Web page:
07 Aug Should You Stop Doing Wholesale and Rehab Deals?
When you’re an expert in only one area, uncertainty and an ever-evolving environment can feel scary. The real estate market constantly changes after all.
And if you’re focused on wholesale and rehabs as your niche, this raises some questions.
Will rehabs be as popular when the market dives or construction sinks?
How hot is it now?
And the ever-popular – should you try to become an expert in another niche, or is staying in your box the best thing for you?
With this line of thinking, you might be convinced that the most logical move is to focus on something else.
That’s not entirely true.
It’s still possible for you to stick to your bread and butter niche and make profitable deals despite the ever-changing real estate market. However, you need to gain the knowledge and skills that will enable you to spot good deals, throw away the bad ones, and make better overall decisions.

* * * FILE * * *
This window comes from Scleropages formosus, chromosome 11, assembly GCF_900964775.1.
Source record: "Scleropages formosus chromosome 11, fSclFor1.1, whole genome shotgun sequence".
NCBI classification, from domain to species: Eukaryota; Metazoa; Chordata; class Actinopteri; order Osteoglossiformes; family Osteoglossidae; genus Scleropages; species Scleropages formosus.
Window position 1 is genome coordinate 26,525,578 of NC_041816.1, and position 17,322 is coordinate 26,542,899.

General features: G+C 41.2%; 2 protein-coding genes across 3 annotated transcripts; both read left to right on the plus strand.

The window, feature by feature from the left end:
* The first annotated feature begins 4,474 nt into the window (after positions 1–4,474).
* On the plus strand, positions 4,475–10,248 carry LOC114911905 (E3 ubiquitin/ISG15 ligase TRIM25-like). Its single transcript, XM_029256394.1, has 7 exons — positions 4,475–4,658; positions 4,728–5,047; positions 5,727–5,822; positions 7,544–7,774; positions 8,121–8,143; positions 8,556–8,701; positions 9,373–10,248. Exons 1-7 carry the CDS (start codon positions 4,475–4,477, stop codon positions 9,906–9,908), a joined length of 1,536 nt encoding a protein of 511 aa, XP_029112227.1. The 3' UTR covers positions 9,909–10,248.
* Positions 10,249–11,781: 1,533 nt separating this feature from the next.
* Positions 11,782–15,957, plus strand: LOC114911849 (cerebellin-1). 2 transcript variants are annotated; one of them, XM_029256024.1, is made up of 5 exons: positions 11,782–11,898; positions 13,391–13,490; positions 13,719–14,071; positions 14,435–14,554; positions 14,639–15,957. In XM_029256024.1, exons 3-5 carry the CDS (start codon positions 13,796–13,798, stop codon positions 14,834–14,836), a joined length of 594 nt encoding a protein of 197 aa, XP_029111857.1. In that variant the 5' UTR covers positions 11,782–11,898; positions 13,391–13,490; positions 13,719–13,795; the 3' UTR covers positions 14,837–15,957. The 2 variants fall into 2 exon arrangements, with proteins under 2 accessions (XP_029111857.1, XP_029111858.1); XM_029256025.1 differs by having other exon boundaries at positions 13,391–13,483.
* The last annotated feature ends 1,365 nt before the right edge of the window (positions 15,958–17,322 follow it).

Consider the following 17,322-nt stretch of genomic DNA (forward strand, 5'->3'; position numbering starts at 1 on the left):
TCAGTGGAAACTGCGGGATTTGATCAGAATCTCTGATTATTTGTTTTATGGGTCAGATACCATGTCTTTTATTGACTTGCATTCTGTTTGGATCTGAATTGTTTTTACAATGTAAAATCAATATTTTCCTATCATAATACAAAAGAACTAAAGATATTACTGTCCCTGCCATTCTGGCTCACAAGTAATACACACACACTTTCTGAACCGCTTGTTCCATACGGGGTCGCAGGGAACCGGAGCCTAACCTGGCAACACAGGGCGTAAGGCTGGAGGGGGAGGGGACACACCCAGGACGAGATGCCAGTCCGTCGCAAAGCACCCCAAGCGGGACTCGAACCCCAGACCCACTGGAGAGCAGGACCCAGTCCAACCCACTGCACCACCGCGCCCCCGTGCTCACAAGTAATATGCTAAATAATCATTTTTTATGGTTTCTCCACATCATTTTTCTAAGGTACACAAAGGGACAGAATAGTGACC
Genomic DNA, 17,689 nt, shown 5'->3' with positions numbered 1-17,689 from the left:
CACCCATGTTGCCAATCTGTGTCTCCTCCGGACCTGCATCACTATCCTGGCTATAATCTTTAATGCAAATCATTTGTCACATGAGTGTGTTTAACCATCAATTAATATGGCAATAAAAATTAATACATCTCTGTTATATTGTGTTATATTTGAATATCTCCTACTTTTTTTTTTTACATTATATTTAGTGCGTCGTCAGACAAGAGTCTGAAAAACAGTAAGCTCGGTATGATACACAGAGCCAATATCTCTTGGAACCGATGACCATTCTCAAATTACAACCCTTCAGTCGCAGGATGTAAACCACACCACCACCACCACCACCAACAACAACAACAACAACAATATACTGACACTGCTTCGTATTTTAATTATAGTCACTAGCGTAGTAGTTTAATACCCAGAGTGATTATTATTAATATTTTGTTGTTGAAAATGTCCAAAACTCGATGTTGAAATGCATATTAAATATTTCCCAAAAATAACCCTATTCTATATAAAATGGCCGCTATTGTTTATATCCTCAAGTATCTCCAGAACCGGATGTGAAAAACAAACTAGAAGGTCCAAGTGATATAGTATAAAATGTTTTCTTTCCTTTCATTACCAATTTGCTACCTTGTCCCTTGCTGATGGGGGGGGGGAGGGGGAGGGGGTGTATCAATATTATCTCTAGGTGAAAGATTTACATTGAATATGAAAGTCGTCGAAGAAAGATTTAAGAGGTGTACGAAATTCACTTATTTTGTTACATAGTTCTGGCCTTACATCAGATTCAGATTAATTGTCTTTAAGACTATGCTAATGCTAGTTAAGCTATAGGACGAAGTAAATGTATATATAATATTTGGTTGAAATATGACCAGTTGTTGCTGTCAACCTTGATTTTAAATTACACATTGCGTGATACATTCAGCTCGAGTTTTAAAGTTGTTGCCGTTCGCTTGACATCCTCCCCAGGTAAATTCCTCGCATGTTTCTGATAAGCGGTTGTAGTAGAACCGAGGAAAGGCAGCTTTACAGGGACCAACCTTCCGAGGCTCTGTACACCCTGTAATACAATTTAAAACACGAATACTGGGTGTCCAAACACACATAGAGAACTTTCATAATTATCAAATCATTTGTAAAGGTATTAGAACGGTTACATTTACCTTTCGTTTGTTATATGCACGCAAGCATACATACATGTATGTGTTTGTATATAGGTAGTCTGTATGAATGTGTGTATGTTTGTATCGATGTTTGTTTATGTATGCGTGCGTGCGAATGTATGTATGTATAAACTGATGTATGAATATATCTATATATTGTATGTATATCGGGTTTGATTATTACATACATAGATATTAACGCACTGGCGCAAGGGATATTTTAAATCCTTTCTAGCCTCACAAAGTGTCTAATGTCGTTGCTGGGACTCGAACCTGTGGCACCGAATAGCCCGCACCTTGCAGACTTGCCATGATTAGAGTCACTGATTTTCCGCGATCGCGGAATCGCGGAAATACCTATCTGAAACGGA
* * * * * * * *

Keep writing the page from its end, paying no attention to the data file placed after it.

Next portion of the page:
In terms of wholesale and rehab deals, you have a couple of things to consider to figure out if a deal is worth pursuing. And this article covers just that.
Three Things to Consider. Do These Types of Deals Fit in Your Bucket?
What does it mean to assign deals to different buckets? It’s pretty simple.
Let’s say a deal comes through the door. Maybe it’s a property, or even just a property info sheet.
You look at it, analyze its terms, and start thinking.
Where does this go? Is it best as a wholesale deal? Or is it better as a rehab deal? Perhaps it’s best-suited for the subject to owner financing bucket.